What are Investment Goals?

By Miranda Marquit

One way to move forward with your finances and build wealth is to set investment goals that fit with your priorities and objectives.

For many, investing comes with a vague idea of setting money aside for later, and hoping that the nest egg grows over time. However, you’re more likely to accomplish more with your portfolio when you have specific money goals in mind.

Here’s what you need to know about setting investment goals.

Examples of Investment Goals

When setting investment goals, it helps to understand what you’re trying to accomplish with your money. Here are some common investment goals.

Generate income

Some of your investments might be used to generate income for your use. For example, you might be trying to build a portfolio that offers income. You plan to use that income to supplement your lifestyle so that you can quit your job.

Build wealth for the future

Maybe you’re not as interested in generating income today, but you do want to build a nest egg. The idea is to reach a number that you think will sustain you. Common aims include getting your nest egg to $1 million, or deciding that you can partially retire with $600,000.

Preserve capital

Perhaps you plan to preserve your net worth. Rather than growing your wealth, maybe you’re hoping simply to maintain your capital levels and perhaps receive a little gain on top of that.

Beat the market

For some, there’s a goal to beat a market benchmark. They like the idea of measuring their performance against a benchmark that can illustrate their progress.

Rapid profits

Some investors like the idea of quick profits and engage in speculation to see bigger gains. However, it’s important to note that this type of investment goal can result in losses. Many of those who engage in speculation are used to seeing losses as well as rapid gains.

Maintain liquidity

The idea of having access to your financial resources might be of interest, and so you might invest with the idea of making sure you have access. This might include using investments like stocks and ETFs, which can be converted to cash relatively quickly and keeping money in taxable investment accounts rather than tax-advantaged accounts that come with rules surrounding access.

Using Investment Goals in Your Portfolio

When choosing investment goals for your portfolio, it’s important to acknowledge that you might not have the same goals for all your investments.

For example, you might use tax-advantaged retirement accounts for your wealth-building goal, while keeping some of your money in a taxable account so that it’s liquid and accessible for vacations or other needs.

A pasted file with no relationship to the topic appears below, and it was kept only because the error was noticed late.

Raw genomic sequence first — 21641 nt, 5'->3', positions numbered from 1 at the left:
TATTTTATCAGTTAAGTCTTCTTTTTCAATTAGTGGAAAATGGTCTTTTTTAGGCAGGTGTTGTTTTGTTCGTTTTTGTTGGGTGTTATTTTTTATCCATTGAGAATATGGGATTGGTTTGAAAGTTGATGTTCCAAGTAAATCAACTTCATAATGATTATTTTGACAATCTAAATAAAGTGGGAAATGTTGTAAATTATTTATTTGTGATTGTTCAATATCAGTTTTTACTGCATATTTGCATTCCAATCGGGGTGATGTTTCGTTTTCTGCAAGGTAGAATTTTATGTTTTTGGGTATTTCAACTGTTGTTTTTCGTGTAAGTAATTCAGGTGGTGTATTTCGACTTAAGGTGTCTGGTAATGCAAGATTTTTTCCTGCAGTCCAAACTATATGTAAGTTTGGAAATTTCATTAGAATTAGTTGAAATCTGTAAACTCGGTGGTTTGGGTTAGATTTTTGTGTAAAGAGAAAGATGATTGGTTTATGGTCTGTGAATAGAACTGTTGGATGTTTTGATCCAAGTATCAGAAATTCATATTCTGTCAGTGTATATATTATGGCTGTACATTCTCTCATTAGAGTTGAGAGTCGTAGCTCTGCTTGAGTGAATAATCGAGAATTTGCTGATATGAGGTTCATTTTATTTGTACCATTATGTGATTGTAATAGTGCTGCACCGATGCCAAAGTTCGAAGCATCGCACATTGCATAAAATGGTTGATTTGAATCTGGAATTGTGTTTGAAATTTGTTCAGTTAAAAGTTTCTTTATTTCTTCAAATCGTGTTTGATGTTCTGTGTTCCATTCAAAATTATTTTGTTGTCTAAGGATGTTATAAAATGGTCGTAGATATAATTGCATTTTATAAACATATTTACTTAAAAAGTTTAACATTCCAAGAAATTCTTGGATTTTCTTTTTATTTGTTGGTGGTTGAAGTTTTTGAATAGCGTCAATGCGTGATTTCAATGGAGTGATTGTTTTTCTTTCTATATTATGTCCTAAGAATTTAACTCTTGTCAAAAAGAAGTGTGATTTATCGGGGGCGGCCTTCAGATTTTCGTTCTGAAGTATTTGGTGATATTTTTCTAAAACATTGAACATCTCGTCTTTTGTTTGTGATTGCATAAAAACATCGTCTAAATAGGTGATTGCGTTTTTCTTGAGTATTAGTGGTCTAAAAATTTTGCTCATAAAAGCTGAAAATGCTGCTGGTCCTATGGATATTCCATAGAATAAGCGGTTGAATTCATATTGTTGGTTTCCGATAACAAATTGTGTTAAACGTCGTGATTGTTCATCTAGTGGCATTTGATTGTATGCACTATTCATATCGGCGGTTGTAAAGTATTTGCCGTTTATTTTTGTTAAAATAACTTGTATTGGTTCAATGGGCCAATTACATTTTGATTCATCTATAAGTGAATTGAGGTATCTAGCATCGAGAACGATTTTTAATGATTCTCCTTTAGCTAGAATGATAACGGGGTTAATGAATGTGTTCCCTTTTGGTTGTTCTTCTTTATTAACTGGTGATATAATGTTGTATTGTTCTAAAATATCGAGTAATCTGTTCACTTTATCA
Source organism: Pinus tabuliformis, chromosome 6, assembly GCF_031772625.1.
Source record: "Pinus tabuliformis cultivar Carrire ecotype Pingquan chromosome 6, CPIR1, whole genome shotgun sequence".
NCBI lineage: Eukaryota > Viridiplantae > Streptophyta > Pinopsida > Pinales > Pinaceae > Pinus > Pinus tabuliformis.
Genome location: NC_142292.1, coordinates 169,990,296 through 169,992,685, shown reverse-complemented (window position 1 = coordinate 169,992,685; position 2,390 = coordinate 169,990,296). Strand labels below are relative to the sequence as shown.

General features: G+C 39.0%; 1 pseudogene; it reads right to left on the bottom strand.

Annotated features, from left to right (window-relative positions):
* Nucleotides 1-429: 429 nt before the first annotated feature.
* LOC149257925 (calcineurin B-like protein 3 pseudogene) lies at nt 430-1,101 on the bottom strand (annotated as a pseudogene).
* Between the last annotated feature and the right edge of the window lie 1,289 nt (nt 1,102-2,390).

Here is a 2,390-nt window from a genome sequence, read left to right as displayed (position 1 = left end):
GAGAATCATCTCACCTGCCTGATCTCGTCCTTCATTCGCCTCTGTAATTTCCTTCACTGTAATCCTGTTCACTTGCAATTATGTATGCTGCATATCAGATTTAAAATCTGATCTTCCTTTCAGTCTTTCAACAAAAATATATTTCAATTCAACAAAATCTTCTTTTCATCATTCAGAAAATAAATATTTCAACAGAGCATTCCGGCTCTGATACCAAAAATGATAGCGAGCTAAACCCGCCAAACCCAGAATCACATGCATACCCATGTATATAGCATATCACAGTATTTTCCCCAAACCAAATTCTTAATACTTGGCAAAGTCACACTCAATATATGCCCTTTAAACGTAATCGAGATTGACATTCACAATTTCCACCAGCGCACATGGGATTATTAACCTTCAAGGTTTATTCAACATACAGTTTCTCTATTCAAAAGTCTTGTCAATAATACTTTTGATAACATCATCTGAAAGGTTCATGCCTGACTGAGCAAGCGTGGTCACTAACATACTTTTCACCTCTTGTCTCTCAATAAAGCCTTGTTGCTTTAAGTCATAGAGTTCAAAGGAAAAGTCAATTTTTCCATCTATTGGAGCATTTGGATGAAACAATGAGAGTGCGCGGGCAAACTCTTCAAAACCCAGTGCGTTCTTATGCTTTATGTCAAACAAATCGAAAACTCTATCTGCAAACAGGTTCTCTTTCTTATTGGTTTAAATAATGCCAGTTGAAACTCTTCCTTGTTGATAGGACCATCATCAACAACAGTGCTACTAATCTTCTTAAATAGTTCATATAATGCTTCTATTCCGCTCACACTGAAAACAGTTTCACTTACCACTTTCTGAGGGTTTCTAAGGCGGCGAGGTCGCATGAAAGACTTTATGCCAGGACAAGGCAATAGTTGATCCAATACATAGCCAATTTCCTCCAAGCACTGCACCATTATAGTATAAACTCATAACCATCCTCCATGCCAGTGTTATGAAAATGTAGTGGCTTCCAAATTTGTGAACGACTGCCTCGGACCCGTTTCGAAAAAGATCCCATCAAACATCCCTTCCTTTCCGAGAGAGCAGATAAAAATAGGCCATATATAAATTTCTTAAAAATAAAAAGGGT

Maybe, in addition to investing in a retirement account, you also decide you want to generate income by investing in a rental property. You might even decide that you can take 5% – 8% of your assets and use them for speculation, hoping to see quick profits.

The important thing is to have an idea of what you want to accomplish with your money and figure out how much of your portfolio should be dedicated to various goals. You can also shift how you allocate your portfolio as time progresses and review your returns.

Example of multiple investment goals in a portfolio

For my own portfolio, the bulk of my investing still goes toward wealth-building. But you can see that I have other goals as well. I set aside the same amount of money each month for my investment goals, and it’s divvied up by what the money is meant to accomplish.

  • Build wealth for the future: About 70% of my investment contributions are in index products. These keep pace with the market so that I build wealth over time. This money is kept in a tax-advantaged retirement account. I use dollar-cost averaging.
  • Liquidity: Close to 15% of my monthly investment contributions are designed for liquidity. They are also in index products, mostly ETFs that can be handled through market orders. I keep this money in taxable investment accounts and use it for travel or emergencies.
  • Income: I’m behind on the income game, but I recently started shifting about 10% of my monthly investing contributions toward investments that are designed to generate income, including dividend stocks and REITs.
  • Rapid profits: I recently started speculating. About 5% of my monthly investing goes toward penny stocks and cryptocurrencies. It’s money I can afford to lose, although I’ve had some good luck taking profits.

Think about what you want your money to accomplish for you. Then, take steps to create investment goals that are likely to help you move forward. You can accomplish more than one thing with your portfolio.